• Course Number: 16:198:508
  • Course Type: Graduate
  • Semester 1: Fall
  • Credits: 3
  • Description:

    To provide a rigorous mathematical framework for two general areas: that of language description and that of computation; to examine the relation between the two and to consider practical applications from Computer Science and Linguistics.  Computability theory and complexity theory are also introduced

    This course counts as category A for M.Sc. degree requirement. This course does NOT count as category A for Ph.D. students

  • M.S. Course Category: Algorithms & Complexity
  • Category: A (M.S.)
  • Topics:

    Regular languages and automata
           Context-free languages and Pushdown Automata
           Turing Machines and Decidability
           Hierarchies and properties of language families
           Computational Complexity Theory

  • Expected Work: weekly homework
  • Exams: 1 midterm and a final exam
  • Learning Goals:

    Computer Science majors ...

    - will be prepared to contribute to a rapidly changing field by acquiring a thorough grounding in the core principles and foundations of computer science (e.g., techniques of program design, creation, and testing; key aspects of computer hardware; algorithmic principles).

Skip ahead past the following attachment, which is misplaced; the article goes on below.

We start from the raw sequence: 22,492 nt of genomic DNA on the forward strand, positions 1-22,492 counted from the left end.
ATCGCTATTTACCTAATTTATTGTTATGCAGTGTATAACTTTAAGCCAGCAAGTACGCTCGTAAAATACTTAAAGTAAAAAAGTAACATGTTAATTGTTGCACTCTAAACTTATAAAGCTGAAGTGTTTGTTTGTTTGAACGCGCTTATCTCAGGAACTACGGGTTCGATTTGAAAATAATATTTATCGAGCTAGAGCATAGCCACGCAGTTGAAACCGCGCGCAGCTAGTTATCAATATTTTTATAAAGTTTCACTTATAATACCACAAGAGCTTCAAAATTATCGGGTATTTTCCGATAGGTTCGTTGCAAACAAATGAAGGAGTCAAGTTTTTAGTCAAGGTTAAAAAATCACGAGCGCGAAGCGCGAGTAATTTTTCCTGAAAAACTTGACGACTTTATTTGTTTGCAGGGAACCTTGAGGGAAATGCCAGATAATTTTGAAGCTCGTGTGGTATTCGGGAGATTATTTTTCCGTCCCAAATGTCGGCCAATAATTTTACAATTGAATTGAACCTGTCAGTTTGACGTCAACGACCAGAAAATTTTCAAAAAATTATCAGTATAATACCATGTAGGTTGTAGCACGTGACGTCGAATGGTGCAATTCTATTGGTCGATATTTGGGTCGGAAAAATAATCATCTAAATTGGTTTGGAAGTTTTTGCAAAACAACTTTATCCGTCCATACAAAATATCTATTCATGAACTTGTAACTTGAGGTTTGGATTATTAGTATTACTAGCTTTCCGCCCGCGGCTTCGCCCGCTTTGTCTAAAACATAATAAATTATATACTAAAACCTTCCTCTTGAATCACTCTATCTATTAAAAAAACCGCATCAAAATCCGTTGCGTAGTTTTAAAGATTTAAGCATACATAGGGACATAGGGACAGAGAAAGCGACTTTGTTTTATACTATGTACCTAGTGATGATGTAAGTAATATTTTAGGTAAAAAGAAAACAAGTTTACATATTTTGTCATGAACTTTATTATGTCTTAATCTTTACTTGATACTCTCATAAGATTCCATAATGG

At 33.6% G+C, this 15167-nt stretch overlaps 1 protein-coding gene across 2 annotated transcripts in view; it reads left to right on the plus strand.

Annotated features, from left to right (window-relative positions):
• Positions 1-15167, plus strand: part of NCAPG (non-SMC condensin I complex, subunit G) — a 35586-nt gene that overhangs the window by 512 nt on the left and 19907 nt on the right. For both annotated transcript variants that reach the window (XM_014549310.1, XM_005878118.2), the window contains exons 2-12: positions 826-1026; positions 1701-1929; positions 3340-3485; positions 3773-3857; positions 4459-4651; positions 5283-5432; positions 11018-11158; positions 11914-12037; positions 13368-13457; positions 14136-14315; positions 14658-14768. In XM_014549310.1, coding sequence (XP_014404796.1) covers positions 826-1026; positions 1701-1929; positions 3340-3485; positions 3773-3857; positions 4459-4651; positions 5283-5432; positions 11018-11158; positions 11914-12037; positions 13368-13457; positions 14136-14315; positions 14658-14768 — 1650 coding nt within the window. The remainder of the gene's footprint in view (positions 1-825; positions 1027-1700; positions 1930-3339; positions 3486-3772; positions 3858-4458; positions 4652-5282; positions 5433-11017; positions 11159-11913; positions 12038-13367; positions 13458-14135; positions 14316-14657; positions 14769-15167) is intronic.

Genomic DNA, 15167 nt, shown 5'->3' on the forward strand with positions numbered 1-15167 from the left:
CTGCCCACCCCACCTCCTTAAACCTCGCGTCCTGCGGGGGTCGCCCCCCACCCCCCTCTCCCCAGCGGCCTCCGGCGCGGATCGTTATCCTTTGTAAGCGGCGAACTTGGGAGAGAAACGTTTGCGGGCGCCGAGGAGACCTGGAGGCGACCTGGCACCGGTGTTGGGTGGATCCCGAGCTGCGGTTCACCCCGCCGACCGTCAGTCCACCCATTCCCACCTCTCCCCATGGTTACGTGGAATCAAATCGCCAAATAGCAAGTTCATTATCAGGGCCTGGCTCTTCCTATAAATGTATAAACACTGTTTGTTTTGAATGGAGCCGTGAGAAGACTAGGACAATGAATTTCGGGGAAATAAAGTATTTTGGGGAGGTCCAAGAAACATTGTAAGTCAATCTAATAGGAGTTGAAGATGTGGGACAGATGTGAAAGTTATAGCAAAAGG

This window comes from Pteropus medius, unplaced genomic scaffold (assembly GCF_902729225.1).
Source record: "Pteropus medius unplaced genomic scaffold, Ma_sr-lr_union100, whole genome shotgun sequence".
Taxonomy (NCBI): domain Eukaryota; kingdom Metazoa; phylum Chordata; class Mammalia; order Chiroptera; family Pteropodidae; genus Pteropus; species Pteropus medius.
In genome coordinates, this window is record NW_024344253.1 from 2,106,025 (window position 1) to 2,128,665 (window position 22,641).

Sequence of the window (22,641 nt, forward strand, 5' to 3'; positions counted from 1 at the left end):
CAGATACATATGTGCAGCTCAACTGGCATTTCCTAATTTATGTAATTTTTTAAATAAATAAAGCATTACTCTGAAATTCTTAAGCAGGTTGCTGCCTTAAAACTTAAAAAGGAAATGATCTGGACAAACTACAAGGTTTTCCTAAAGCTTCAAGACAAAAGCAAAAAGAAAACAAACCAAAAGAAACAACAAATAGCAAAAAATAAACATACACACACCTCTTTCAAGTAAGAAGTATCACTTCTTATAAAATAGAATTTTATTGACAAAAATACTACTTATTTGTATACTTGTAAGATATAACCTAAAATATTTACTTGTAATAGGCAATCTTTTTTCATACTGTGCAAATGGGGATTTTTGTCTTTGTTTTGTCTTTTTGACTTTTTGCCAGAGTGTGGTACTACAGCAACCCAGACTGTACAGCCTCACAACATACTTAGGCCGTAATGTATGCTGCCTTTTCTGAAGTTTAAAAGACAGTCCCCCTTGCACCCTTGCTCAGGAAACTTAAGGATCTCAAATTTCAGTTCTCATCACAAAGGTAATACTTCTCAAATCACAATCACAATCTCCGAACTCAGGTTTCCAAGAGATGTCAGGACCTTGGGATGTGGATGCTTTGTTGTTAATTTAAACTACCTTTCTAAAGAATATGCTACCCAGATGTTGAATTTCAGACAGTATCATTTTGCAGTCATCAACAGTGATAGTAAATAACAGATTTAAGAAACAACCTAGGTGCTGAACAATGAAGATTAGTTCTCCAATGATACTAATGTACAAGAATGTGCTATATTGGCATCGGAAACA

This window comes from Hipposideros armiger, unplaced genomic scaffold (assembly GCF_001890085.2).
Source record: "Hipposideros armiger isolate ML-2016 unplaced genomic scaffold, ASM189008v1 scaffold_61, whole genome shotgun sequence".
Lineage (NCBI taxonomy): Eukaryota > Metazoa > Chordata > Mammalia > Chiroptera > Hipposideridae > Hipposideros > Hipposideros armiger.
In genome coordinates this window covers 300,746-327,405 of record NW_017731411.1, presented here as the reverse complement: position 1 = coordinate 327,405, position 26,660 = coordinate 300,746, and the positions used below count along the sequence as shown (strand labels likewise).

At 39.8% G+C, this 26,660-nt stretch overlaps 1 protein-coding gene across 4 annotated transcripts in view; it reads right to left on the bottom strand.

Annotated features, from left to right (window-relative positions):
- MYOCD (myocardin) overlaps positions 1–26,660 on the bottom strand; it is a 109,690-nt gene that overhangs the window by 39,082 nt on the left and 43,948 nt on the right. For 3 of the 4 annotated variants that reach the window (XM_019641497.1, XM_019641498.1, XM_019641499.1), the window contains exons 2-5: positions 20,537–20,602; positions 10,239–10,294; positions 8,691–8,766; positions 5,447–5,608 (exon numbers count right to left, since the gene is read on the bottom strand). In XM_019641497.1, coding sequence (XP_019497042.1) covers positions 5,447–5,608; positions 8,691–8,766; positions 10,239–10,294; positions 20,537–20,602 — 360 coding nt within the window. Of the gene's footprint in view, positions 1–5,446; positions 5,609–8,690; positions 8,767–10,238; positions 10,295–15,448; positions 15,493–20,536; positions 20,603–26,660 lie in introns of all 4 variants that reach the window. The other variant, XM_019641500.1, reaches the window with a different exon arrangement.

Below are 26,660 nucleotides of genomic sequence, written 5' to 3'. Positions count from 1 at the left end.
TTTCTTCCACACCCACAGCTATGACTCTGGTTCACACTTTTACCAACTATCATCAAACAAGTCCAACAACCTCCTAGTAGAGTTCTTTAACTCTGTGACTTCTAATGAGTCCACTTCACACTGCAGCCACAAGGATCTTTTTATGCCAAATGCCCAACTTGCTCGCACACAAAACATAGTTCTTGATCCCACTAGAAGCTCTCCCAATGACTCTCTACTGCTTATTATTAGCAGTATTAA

- will acquire a deeper understanding on (elective) topics of more specialized interest, and be able to critically review, assess, and communicate current developments in the field.

    -  will be prepared for the next step in their careers, for example, by having done a research project (for those headed to graduate school), a programming project (for those going into the software industry), or some sort of business plan (for those going into startups).